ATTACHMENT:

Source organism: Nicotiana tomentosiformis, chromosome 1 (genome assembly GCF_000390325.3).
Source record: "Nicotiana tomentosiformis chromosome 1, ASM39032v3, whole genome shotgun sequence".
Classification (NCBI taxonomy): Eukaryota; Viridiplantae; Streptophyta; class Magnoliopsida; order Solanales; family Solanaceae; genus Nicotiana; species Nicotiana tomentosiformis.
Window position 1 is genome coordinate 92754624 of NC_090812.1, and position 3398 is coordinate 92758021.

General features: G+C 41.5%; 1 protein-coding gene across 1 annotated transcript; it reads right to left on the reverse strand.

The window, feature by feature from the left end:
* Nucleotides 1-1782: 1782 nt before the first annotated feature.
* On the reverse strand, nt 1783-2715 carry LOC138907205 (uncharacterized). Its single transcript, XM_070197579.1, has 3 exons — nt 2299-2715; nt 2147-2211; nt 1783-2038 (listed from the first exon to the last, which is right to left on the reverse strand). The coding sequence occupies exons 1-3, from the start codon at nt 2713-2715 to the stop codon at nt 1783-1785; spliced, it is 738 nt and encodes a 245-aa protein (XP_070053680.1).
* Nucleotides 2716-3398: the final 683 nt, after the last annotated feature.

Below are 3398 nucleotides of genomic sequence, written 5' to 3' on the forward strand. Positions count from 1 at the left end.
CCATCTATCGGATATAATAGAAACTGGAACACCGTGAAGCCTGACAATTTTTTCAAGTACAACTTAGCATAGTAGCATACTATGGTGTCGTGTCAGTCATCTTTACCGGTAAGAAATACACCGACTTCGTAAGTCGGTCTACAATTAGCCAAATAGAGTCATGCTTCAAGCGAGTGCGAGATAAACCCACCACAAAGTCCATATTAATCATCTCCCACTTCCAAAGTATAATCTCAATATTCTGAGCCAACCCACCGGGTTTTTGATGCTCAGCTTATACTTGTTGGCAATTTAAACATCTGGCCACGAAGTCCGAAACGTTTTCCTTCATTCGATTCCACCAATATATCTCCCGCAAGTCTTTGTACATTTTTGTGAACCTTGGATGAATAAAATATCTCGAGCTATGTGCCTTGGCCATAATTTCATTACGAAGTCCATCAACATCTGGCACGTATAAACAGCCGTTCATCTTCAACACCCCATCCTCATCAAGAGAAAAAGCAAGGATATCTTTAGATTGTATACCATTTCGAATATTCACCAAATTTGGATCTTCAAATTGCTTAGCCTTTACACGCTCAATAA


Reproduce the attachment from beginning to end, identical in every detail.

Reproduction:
Source organism: Nicotiana tomentosiformis, chromosome 1 (genome assembly GCF_000390325.3).
Source record: "Nicotiana tomentosiformis chromosome 1, ASM39032v3, whole genome shotgun sequence".
Classification (NCBI taxonomy): Eukaryota; Viridiplantae; Streptophyta; class Magnoliopsida; order Solanales; family Solanaceae; genus Nicotiana; species Nicotiana tomentosiformis.
Window position 1 is genome coordinate 92754624 of NC_090812.1, and position 3398 is coordinate 92758021.

General features: G+C 41.5%; 1 protein-coding gene across 1 annotated transcript; it reads right to left on the reverse strand.

The window, feature by feature from the left end:
* Nucleotides 1-1782: 1782 nt before the first annotated feature.
* On the reverse strand, nt 1783-2715 carry LOC138907205 (uncharacterized). Its single transcript, XM_070197579.1, has 3 exons — nt 2299-2715; nt 2147-2211; nt 1783-2038 (listed from the first exon to the last, which is right to left on the reverse strand). The coding sequence occupies exons 1-3, from the start codon at nt 2713-2715 to the stop codon at nt 1783-1785; spliced, it is 738 nt and encodes a 245-aa protein (XP_070053680.1).
* Nucleotides 2716-3398: the final 683 nt, after the last annotated feature.

Below are 3398 nucleotides of genomic sequence, written 5' to 3' on the forward strand. Positions count from 1 at the left end.
CCATCTATCGGATATAATAGAAACTGGAACACCGTGAAGCCTGACAATTTTTTCAAGTACAACTTAGCATAGTAGCATACTATGGTGTCGTGTCAGTCATCTTTACCGGTAAGAAATACACCGACTTCGTAAGTCGGTCTACAATTAGCCAAATAGAGTCATGCTTCAAGCGAGTGCGAGATAAACCCACCACAAAGTCCATATTAATCATCTCCCACTTCCAAAGTATAATCTCAATATTCTGAGCCAACCCACCGGGTTTTTGATGCTCAGCTTATACTTGTTGGCAATTTAAACATCTGGCCACGAAGTCCGAAACGTTTTCCTTCATTCGATTCCACCAATATATCTCCCGCAAGTCTTTGTACATTTTTGTGAACCTTGGATGAATAAAATATCTCGAGCTATGTGCCTTGGCCATAATTTCATTACGAAGTCCATCAACATCTGGCACGTATAAACAGCCGTTCATCTTCAACACCCCATCCTCATCAAGAGAAAAAGCAAGGATATCTTTAGATTGTATACCATTTCGAATATTCACCAAATTTGGATCTTCAAATTGCTTAGCCTTTACACGCTCAATAA